The lender also didn’t want to focus on businesses larger than 100 employees. At that size, the more popular employee-stock-ownership plans (ESOPs) are more feasible, given the expensive legal and administrative burdens required to pursue that option. There are currently more than 6,000 companies around the U.S. with ESOPs in place, covering some 2.1 million employees — at an average of around 343 employees per company. The sweet spot, 20 to 100 employees, was where Capital Impact Partners felt it could meet a need that neither the smaller lenders nor ESOPs were meeting.
The report examines five regions where there’s already local or national support helping with the non-financial side of worker co-op conversions. That includes education and outreach to owners as well as significant training and technical assistance for workers to assume ownership and management responsibilities. The areas are: New England, the NYC metropolitan area, the mid-Atlantic (consisting of Philadelphia, Baltimore and Washington, D.C.), the Chicago metropolitan area, and California (consisting of the Bay Area and Los Angeles metropolitan area). Data for Miami was also included in the report, which notes that there isn’t yet a strong technical assistance ecosystem for worker cooperatives in that region.
“Funding for technical assistance is something that we really look for as a lender,” says Powers. “We know that technical assistance is absolutely critical, both during the conversion process but also ongoing, especially in the three to five years after conversion. As a lender, we really know that mitigates risk — knowing there are trusted [technical assistance] partners, sources of funding for those partners, whether that’s through the municipality or state or foundations.”
Of the companies that met the report’s criteria (size, location, etc.), from 1991 to 2014, 159 were sold or shut down per year, affecting 5,724 employees. A majority, 85 of those companies each year, shut down, despite most being profitable businesses.
“For me, the biggest aha moment was that more long-standing healthy businesses close than are sold,” says Powers. “That hit me over the head as an immediate crisis.”
As Powers also points out, the report shows there is a significant market for worker co-op conversions even within its limited geographic and industry scope. There’s still unstudied market potential out there in other regions and other industries.
ICA Group, a Boston-based nonprofit consultancy that assists worker-owned companies, was the primary author of “Co-Op Conversions at Scale.” One of the key services ICA Group offers in its own work is determining the market value of businesses that are interested in worker co-op conversions or other worker-ownership structures. ICA Group estimated that the median value of the businesses studied was around $777,000. Median values ranged wildly between sectors and regions, from $240,000 for a child-care business in the Miami area to $3.73 million for a California food-manufacturing business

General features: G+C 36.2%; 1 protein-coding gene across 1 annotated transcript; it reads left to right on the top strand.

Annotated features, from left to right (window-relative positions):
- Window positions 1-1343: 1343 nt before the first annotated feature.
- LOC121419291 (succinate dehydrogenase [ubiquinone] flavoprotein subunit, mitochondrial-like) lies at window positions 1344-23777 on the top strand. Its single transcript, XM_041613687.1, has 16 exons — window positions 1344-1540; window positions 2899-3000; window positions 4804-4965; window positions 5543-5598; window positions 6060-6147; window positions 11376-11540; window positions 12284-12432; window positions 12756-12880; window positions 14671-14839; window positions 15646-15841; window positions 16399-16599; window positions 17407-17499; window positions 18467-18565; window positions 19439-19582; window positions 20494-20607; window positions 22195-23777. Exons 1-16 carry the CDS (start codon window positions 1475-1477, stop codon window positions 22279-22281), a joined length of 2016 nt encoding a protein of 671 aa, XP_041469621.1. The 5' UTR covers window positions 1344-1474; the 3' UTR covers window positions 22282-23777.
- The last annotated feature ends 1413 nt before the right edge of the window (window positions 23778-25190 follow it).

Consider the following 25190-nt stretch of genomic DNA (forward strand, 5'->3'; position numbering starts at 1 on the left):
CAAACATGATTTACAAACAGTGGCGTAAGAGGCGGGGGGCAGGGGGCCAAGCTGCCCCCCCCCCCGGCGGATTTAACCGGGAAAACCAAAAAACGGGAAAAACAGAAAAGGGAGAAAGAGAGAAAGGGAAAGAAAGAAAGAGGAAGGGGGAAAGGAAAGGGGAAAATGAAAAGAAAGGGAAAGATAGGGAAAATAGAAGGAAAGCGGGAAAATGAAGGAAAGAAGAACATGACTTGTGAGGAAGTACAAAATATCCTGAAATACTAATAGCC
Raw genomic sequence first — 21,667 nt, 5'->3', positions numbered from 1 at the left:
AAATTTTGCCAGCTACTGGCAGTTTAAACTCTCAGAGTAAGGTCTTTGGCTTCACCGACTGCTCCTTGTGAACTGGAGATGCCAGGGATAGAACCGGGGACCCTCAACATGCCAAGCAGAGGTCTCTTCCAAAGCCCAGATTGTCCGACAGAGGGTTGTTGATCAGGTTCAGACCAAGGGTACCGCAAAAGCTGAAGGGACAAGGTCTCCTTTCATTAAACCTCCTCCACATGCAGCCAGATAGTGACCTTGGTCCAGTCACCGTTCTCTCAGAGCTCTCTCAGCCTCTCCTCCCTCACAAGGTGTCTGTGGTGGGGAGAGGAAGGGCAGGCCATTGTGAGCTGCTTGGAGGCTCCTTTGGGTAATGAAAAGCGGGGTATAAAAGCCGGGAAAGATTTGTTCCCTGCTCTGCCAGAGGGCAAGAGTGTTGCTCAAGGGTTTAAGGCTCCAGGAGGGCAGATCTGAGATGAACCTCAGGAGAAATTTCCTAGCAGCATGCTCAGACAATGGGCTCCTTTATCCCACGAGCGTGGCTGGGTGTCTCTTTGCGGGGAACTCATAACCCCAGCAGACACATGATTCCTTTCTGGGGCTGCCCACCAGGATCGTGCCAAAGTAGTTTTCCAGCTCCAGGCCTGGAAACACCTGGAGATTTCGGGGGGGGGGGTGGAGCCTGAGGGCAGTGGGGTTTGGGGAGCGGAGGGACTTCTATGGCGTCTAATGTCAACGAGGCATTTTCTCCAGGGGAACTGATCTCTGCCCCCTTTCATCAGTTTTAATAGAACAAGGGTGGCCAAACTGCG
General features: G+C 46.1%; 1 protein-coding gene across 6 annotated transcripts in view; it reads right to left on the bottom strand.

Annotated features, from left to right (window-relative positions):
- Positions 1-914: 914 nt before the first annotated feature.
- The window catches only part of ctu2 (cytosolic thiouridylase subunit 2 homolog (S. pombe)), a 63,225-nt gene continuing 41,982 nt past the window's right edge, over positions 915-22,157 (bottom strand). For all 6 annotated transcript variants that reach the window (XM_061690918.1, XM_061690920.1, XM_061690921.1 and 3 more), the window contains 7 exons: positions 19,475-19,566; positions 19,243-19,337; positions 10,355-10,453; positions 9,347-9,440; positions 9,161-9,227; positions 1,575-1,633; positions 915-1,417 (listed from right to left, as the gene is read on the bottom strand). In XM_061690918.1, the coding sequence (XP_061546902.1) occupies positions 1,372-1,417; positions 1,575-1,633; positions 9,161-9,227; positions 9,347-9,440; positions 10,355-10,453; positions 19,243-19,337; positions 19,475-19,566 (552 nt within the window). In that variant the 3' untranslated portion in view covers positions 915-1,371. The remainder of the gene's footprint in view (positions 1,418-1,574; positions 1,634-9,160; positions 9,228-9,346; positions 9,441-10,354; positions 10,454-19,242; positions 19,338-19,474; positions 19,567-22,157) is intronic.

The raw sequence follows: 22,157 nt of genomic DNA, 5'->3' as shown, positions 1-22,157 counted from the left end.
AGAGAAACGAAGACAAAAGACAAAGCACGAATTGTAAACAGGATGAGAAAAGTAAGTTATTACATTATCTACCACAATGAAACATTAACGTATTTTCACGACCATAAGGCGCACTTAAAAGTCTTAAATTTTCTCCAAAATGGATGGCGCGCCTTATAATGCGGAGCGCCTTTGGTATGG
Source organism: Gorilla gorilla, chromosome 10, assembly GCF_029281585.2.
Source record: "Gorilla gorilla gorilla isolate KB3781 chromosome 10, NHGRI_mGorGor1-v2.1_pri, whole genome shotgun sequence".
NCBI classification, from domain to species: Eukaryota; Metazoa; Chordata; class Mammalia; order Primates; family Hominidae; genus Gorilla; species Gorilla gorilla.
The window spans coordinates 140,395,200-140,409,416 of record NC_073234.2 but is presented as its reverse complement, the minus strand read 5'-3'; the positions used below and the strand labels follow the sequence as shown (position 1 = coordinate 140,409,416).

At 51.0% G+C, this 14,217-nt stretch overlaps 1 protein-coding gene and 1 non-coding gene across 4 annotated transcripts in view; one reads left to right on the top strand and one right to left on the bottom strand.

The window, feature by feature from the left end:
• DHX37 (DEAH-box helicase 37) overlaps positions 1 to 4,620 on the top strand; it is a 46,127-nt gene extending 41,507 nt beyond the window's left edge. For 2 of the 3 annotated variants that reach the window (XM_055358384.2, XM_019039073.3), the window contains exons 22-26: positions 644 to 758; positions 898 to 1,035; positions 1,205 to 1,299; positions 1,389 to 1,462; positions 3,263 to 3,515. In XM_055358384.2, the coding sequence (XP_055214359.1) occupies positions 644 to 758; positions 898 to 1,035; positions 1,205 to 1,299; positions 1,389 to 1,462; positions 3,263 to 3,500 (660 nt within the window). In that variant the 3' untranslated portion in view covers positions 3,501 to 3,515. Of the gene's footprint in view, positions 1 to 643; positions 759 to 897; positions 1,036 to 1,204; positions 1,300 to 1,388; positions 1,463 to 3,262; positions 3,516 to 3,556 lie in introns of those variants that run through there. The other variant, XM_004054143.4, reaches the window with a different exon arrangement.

Knowing the range of values for these businesses is essential. Workers generally won’t have all the cash they need to pay owners what their businesses are worth, Powers explains. That’s where community development lenders like Capital Impact Partners can step in and provide a loan on favorable terms. At a median value of $777,000, a projected 30 worker co-op conversions per year of businesses in the 20 to 100 employee range would require $23 million in capital, according to the report.
But even with a favorable loan from Capital Impact Partners, a bank or credit union, or some combination of all the above, workers will still have to come up with at least a small down payment, which may pose another barrier. The recent changes at the Small Business Administration may help reduce the down payment needed, but they won’t eliminate the barrier.
“It can be especially tricky when you have an industry where not all workers have a lot of income,” says Powers. “We’re not exactly sure what [a solution] could look like, but we know it’s a problem.”
This article is part of The Bottom Line, a series exploring scalable solutions for problems related to affordability, inclusive economic growth and access to capital. Click here to subscribe to our monthly Bottom Line newsletter. The Bottom Line is made possible with support from Citi Community Development.
Oscar is editor of Next City. Before that, he was a contributing writer and Equitable Cities Fellow for Next City. Since 2011, Oscar has covered community development finance, community banking, impact investing, equitable and inclusive economies, affordable housing, fair housing and more for media outlets such as Shelterforce, B Magazine, Impact Alpha, and Fast Company.
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Denver Area Investors Want to Get Moving on Community Land Trust: Community land trust with the goal of acquiring 700 homes throughout the Denver area may be ready to move on to another Colorado city, Westword reports.
In December, Elevation Community Land Trust approached the city in search of both single-family houses and condos. By then, the trust had already raised $24 million in private capital and was hopeful of acquiring another $23 million in contributions from local governments — Denver’s new $150 million dedicated housing fund looked like one promising source — as well as $11 million from private partners and donations.